To be sure, there are dissenters to this view. But they do not run along traditional political fault lines. Shoshana Bryen, special projects director of the hawkish Jewish Institute for National Security Affairs, derides such criticism as a kind of “conspiracy-ism that says the United States can control all this. It can’t.”
Whether in the Palestinian Authority, Lebanon, Egypt or Iraq, she stressed, the Bush administration lacked the power to instigate the elections in question, as charged by the critics, or to stop the push for them, which was internal.
But the equally hawkish Daniel Pipes agrees with much of the critique.
“The urgency with which Bush has pushed democratization has created a unique opportunity for the Islamists — who are everywhere the most organized and most ideologically coherent force — to take advantage,” said Pipes, director of the Philadelphia-based Middle East Forum.
According to Pipes, Bush “has been a radical, almost a revolutionary on Middle East issues, starting with pre-emption in Iraq [and] replacing stability with democratization.
“Israelis were not eager for the Iraq war,” asserted Pipes, “and they’ve been watching as their most fervent enemies come to power. I agree, it’s a very mixed picture.”
Pipes argued that Bush also compromised Israel’s security interests by becoming “the first president to call for a Palestinian state — and the president who allowed Hamas to come to power.”
By contrast, Alpher, an early proponent of the Middle East peace process, faulted the Bush administration’s “neglect of the Palestinian issue” in terms of the kind of active mediation in which its predecessors engaged.
“That’s a more controversial point,” he acknowledged. “But I don’t think there is anything controversial about the democratic reform issue. [In terms of Israel’s security interests] that’s all bad.”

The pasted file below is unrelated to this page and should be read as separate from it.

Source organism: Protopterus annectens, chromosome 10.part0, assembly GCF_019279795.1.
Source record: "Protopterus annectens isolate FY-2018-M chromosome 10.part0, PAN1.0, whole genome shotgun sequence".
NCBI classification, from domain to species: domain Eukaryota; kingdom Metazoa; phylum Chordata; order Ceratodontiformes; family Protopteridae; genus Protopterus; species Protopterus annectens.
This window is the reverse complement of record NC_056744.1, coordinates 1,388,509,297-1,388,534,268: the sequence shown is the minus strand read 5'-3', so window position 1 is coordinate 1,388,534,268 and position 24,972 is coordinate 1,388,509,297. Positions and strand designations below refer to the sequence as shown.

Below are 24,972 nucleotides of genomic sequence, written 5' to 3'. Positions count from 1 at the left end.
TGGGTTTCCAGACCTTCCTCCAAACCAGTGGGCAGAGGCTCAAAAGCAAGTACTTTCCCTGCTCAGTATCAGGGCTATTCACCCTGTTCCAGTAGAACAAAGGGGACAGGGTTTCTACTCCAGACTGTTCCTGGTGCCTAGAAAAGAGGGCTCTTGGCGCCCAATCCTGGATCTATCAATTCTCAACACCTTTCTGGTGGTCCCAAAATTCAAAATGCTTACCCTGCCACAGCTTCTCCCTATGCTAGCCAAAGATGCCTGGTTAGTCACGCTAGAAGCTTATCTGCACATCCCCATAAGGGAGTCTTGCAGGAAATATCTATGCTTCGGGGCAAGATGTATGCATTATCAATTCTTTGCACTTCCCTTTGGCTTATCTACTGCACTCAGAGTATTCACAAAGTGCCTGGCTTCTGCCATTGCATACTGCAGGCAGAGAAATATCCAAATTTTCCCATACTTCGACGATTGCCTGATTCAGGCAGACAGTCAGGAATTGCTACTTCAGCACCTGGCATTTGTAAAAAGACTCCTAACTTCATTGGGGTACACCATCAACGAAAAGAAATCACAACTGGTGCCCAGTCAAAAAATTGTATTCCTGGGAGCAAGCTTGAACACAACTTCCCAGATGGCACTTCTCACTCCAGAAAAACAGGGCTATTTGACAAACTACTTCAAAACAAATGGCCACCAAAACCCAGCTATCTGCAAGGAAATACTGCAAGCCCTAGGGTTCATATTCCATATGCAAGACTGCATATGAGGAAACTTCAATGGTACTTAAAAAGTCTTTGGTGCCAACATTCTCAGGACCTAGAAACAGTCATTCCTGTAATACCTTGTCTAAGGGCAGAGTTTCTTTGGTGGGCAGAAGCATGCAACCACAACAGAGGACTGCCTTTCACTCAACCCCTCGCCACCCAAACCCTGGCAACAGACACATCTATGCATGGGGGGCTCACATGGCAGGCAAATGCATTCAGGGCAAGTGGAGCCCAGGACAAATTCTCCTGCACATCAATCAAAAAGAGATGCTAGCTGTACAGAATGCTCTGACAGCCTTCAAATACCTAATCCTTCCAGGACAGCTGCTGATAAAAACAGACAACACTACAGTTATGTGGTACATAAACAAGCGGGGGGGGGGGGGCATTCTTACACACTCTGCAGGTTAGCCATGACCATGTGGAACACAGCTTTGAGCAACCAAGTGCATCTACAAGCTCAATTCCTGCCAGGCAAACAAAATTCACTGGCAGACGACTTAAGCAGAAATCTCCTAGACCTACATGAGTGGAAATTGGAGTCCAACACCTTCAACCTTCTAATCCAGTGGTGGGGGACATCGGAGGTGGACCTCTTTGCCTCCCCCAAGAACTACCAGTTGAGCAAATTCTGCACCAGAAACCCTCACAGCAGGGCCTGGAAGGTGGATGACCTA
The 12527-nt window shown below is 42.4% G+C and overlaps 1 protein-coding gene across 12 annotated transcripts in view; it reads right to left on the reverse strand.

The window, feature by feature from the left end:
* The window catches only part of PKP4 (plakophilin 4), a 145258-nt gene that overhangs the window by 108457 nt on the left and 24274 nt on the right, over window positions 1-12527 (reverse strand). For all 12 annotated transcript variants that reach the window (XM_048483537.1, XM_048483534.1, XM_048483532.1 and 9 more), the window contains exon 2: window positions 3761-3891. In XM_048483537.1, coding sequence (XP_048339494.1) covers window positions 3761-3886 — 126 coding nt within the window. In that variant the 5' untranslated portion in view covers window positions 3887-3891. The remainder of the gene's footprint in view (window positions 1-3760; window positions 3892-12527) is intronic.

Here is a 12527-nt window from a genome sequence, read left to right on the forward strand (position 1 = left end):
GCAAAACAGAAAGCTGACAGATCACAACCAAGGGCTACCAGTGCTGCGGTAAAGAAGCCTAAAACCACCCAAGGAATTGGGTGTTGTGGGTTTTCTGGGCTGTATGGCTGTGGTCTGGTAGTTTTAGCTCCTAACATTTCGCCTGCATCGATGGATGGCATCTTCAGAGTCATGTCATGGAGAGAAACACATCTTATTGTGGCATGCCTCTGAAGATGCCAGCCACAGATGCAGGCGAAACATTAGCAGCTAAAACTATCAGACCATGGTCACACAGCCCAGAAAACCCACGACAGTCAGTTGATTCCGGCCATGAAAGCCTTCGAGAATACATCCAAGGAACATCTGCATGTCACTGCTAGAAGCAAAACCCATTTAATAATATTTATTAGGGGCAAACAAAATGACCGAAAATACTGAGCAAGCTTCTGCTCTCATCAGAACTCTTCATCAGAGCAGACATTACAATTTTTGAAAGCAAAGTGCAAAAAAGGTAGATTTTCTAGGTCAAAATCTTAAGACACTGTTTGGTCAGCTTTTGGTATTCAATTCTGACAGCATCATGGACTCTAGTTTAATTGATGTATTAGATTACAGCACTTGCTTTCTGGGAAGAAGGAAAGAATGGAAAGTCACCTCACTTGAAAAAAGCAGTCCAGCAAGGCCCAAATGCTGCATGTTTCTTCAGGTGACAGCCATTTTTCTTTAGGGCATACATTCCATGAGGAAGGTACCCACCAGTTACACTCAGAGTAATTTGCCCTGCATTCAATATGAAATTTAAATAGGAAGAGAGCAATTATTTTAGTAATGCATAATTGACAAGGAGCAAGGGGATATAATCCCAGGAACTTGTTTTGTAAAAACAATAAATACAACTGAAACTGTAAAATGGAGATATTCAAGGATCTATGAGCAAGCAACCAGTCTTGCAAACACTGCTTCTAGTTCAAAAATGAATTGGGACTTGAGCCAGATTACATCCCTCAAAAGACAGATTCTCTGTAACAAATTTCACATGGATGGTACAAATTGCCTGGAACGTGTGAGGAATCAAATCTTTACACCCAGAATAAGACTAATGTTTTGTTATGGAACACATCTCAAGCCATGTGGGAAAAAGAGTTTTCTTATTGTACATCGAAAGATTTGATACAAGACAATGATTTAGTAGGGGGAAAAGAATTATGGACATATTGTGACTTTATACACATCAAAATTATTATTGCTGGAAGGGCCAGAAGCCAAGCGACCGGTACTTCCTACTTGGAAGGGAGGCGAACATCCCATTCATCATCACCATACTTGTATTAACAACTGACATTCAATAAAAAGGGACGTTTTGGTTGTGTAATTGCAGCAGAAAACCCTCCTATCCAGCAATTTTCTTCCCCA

This week, the impact of Bush’s invasion of Iraq on Israel’s security moved into the arena of electoral politics as an issue. The decision of Sen. Joe Lieberman (D-Conn.) to run as an independent after losing his primary race to Ned Lamont, an anti-war candidate, has put the question at the center of their general election campaign.
Lieberman has touted the war as part of the broader U.S. struggle against terror and as central to the defeat of Israel’s worst enemies. But in a recently released position paper, Lamont blasted as “tragically naïve” the administration’s early claim “that one consequence of the Iraq war would be to create a cascade of democracies in the region that would promote peace between the Israelis and the Palestinians.”
The war, said Lamont, “has left us bogged down . . . with little respect and no credibility,” and at the cost of “a far more important matter: achieving a peaceful settlement of disputes between Israel and its neighbors.”
Bryen of JINSA noted that Israel, too, supported the Iraq war when it was launched, based on the same wrong assessment that the Bush administration held then: that Saddam Hussein possessed weapons of mass destruction that could threaten it.
“Maybe the result now is not what Israel wants. But it should not be construed as anything other than a policy they agreed on in the beginning,” she said.
But Shai Feldman, director of the Crown Center for Middle East Studies at Brandeis University, said that Israeli support, whether hot or lukewarm, never meant support for the democratization passion of Bush or his neo-conservative supporters.
“When Israelis debated the possibility of war with Iraq, they said it was good to remove Saddam,” he explained. “But democratizing Iraq? Most said that’s not feasible [and that] the U.S. would be bogged down for years. … Most Israelis don’t believe you can transform the Middle East into a Western-type democracy.”
Joshua Murvachik, one of the neoconservatives’ ideological founding fathers of the movement for international democratic reform, doubted the validity of such pessimism. But he acknowledged that concerns about the effect of democratization on Israel’s regional security were “totally fair game.”
“I know when Bush first unveiled his democratization program, many Israelis were unhappy,” he said. “They said, you don’t know Arabs like we do. I disagree with their criticisms. But I don’t think they’re outlandish or absurd.”